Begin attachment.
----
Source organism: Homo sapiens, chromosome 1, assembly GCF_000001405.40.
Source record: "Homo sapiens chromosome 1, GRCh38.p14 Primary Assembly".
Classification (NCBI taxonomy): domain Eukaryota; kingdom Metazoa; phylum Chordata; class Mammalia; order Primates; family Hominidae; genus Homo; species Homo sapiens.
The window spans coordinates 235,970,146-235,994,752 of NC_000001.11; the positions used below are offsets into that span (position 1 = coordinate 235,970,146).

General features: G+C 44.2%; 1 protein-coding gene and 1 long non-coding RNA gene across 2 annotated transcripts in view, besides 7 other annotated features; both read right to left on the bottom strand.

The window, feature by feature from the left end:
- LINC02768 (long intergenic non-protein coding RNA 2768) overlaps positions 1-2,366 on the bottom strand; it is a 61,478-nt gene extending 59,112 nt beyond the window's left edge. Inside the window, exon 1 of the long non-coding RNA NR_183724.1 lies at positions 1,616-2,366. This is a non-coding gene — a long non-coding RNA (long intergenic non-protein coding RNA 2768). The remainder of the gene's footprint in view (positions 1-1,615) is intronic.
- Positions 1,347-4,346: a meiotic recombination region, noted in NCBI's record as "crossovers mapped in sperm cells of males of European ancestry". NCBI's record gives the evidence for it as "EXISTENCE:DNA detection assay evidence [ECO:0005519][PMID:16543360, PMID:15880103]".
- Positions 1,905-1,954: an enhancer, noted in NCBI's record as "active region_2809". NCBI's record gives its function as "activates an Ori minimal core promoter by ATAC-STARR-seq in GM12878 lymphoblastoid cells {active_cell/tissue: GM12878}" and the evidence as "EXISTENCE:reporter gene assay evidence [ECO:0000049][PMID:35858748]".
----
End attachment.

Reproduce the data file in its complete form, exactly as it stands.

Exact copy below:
Source organism: Homo sapiens, chromosome 1, assembly GCF_000001405.40.
Source record: "Homo sapiens chromosome 1, GRCh38.p14 Primary Assembly".
Classification (NCBI taxonomy): domain Eukaryota; kingdom Metazoa; phylum Chordata; class Mammalia; order Primates; family Hominidae; genus Homo; species Homo sapiens.
The window spans coordinates 235,970,146-235,994,752 of NC_000001.11; the positions used below are offsets into that span (position 1 = coordinate 235,970,146).

General features: G+C 44.2%; 1 protein-coding gene and 1 long non-coding RNA gene across 2 annotated transcripts in view, besides 7 other annotated features; both read right to left on the bottom strand.

The window, feature by feature from the left end:
- LINC02768 (long intergenic non-protein coding RNA 2768) overlaps positions 1-2,366 on the bottom strand; it is a 61,478-nt gene extending 59,112 nt beyond the window's left edge. Inside the window, exon 1 of the long non-coding RNA NR_183724.1 lies at positions 1,616-2,366. This is a non-coding gene — a long non-coding RNA (long intergenic non-protein coding RNA 2768). The remainder of the gene's footprint in view (positions 1-1,615) is intronic.
- Positions 1,347-4,346: a meiotic recombination region, noted in NCBI's record as "crossovers mapped in sperm cells of males of European ancestry". NCBI's record gives the evidence for it as "EXISTENCE:DNA detection assay evidence [ECO:0005519][PMID:16543360, PMID:15880103]".
- Positions 1,905-1,954: an enhancer, noted in NCBI's record as "active region_2809". NCBI's record gives its function as "activates an Ori minimal core promoter by ATAC-STARR-seq in GM12878 lymphoblastoid cells {active_cell/tissue: GM12878}" and the evidence as "EXISTENCE:reporter gene assay evidence [ECO:0000049][PMID:35858748]".